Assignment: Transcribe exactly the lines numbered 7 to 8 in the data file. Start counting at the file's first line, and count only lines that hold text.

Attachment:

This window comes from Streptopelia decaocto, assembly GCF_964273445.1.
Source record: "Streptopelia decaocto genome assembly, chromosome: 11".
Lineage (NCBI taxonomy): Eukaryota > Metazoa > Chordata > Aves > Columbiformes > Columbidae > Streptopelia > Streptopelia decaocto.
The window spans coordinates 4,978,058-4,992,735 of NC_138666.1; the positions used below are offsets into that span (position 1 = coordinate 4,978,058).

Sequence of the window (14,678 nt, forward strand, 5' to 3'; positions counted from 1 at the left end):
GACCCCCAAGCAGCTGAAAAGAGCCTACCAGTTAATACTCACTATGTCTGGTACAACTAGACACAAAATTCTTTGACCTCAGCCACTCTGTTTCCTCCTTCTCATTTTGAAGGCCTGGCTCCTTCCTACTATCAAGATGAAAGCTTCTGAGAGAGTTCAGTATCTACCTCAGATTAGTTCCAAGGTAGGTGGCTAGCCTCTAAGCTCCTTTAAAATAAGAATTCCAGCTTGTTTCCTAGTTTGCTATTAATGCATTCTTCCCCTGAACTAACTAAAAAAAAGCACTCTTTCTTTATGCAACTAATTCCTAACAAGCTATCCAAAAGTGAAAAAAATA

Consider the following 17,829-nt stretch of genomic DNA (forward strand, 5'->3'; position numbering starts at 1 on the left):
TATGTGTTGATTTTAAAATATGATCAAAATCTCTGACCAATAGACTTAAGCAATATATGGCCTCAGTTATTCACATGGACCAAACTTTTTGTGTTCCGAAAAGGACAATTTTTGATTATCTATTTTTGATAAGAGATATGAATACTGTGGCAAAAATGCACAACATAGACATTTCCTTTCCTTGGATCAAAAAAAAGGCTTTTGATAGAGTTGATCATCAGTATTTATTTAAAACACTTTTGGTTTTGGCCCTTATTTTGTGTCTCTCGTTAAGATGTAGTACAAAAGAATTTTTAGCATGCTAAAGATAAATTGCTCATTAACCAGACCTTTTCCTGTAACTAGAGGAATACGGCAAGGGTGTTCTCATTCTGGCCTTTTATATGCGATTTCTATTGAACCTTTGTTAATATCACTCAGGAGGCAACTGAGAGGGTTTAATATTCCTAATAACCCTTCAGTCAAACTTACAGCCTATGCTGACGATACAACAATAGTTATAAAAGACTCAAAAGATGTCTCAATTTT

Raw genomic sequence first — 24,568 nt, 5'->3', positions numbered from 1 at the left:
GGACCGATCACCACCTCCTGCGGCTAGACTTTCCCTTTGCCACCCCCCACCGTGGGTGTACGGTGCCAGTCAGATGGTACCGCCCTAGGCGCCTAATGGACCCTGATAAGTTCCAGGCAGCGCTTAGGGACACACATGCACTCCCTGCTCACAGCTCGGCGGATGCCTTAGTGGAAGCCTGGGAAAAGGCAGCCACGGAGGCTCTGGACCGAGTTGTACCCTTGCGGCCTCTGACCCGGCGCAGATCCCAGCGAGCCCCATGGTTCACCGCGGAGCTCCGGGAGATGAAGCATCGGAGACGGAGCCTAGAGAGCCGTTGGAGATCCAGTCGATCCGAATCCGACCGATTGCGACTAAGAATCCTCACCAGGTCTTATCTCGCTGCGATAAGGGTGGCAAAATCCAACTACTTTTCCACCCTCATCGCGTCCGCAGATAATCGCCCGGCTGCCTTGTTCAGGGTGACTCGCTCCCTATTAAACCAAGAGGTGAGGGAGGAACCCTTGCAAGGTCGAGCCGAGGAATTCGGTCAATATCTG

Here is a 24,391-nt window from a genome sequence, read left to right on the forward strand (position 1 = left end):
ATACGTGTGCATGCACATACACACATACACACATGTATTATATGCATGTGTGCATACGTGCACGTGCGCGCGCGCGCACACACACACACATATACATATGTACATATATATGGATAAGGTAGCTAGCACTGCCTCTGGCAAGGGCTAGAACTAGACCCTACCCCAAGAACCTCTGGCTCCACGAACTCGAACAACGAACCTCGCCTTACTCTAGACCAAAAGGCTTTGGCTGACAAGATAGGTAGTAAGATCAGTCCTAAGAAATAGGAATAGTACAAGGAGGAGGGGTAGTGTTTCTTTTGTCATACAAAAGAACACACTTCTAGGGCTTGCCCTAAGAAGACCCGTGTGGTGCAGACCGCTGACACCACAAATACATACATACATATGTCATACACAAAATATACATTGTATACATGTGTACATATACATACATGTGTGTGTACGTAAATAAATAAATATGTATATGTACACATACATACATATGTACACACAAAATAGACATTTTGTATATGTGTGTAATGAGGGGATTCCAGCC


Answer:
Consider the following 17,829-nt stretch of genomic DNA (forward strand, 5'->3'; position numbering starts at 1 on the left):
TATGTGTTGATTTTAAAATATGATCAAAATCTCTGACCAATAGACTTAAGCAATATATGGCCTCAGTTATTCACATGGACCAAACTTTTTGTGTTCCGAAAAGGACAATTTTTGATTATCTATTTTTGATAAGAGATATGAATACTGTGGCAAAAATGCACAACATAGACATTTCCTTTCCTTGGATCAAAAAAAAGGCTTTTGATAGAGTTGATCATCAGTATTTATTTAAAACACTTTTGGTTTTGGCCCTTATTTTGTGTCTCTCGTTAAGATGTAGTACAAAAGAATTTTTAGCATGCTAAAGATAAATTGCTCATTAACCAGACCTTTTCCTGTAACTAGAGGAATACGGCAAGGGTGTTCTCATTCTGGCCTTTTATATGCGATTTCTATTGAACCTTTGTTAATATCACTCAGGAGGCAACTGAGAGGGTTTAATATTCCTAATAACCCTTCAGTCAAACTTACAGCCTATGCTGACGATACAACAATAGTTATAAAAGACTCAAAAGATGTCTCAATTTT